Friday, June 8, 2007
Aspects of Proper Hydration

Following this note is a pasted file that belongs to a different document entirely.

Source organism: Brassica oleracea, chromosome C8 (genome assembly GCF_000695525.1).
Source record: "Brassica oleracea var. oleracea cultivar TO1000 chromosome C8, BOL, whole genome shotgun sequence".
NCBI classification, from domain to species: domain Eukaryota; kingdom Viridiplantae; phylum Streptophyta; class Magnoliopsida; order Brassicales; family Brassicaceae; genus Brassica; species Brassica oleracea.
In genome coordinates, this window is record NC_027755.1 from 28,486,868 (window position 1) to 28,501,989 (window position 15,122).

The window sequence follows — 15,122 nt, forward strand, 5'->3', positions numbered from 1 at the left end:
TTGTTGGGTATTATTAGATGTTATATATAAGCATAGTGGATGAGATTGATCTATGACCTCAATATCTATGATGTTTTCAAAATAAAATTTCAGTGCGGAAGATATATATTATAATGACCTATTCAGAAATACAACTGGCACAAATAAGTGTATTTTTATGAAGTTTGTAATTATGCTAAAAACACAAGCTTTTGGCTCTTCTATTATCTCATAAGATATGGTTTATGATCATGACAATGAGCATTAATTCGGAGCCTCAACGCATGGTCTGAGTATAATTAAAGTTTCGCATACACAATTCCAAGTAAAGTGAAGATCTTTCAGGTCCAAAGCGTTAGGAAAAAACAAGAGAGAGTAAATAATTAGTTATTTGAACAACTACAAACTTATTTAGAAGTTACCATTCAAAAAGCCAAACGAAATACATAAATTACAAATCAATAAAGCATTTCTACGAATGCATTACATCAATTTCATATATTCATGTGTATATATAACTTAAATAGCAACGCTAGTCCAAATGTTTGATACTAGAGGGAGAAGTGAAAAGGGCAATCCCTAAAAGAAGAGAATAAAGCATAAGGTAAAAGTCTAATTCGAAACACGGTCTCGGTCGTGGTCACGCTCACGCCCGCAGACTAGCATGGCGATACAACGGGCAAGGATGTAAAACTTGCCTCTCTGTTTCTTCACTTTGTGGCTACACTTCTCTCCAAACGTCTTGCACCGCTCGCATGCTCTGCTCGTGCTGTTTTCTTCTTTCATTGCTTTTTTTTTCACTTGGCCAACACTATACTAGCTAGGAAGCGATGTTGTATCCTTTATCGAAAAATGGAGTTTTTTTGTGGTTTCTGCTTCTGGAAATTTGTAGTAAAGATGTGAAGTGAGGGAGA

One of the major lessons that this trip has reinforced on us is the constant importance of good hydration when being active in the outdoors. During our initial time on the trail we noticed the typical sweat and salt loss that is known to all people who engage in tough endurance activity, or even those of us simply sweating in the heat. It is common sense that one must intake water to replace the water that is lost by sweating, yet most people also do not think about the water lost by breathing and urine production/waste. Simply put our intakes of water on the trail have been huge and maybe then not enough. We have attempted to intake around a liter per hour of hiking which is a lot of water. Having an intake of water close to this amount is astounding, and water and hydration are essential to preventing cramps, muscle recovery, and energy production. Unfortunately, when drinking such large amounts of water in a hot environment the other side of hydration rears its head. The aforementioned salt loss is the one major factor that we have tried to also gauge. Salt loss is a lot harder to get a handle on than water loss and I have never repeatedly strung together the extended endurance tests that we have encountered on this trip. We had initially planned to try out the tablets made by Nuun Hydration, and while we know that this sort of electrolyte replacement is important, we were not sure how many electrolytes we would need. We initially and usually most people place a huge importance on water intake, and also on sodium intake. While sodium is the most common electrolyte, we have realized the importance of intaking a spectrum of electrolytes, and we have realized that sugar filled sports drinks are not the best way to intake these beneficial compounds, and often these popular drinks like Gatorade do not provide a spectrum of electrolytes, yet only Sodium and/or potassium. The Nuun electrolyte replacement, or the Camelback Elixir are both broad spectrum electrolyte replacements. The are designed to prevent dehydration and other conditions in which the athlete intakes a lot of water yet not enough electrolytes. One such condition called Hyponatremia involves an imbalance of sodium and water in the body. This imbalance can be compounded by usage of Aspirin, Ibuprofen and other anti-inflammatory agents, which we are commonly taking for the dreaded "trail ache." The symptoms of this condition include nausea, muscle cramps, disorientation, slurred speech, confusion, and irrational behavior, and many of these symptoms have been experienced on the trail even with our plentiful intakes of water and represent instances of hyponatremia. Undoubtedly, we have decided that we must intake electrolytes and that with our daily active exercise times that range from 8-12 hours we need to intake these substances as if we are ultramarathoners. Although we have at times had an admirable intake of water, we have definitely not had the proper intake of electrolytes including sodium to accompany this water intake. The amount of salt loss and water loss experienced when hiking 20-30 miles in mountainous terrain is significantly higher than many other endurance activities. We are in effect aiming to perform almost a marathon every day for the rest of the summer. We know that the cramping and loss of performance combined with loopy behavior is at times dehydration, at times hyponatremia, and at other times low blood sugars from not enough or right dietary intakes, yet we have certainly learned the importance of electrolyte intakes for our trek and in endurance pursuits.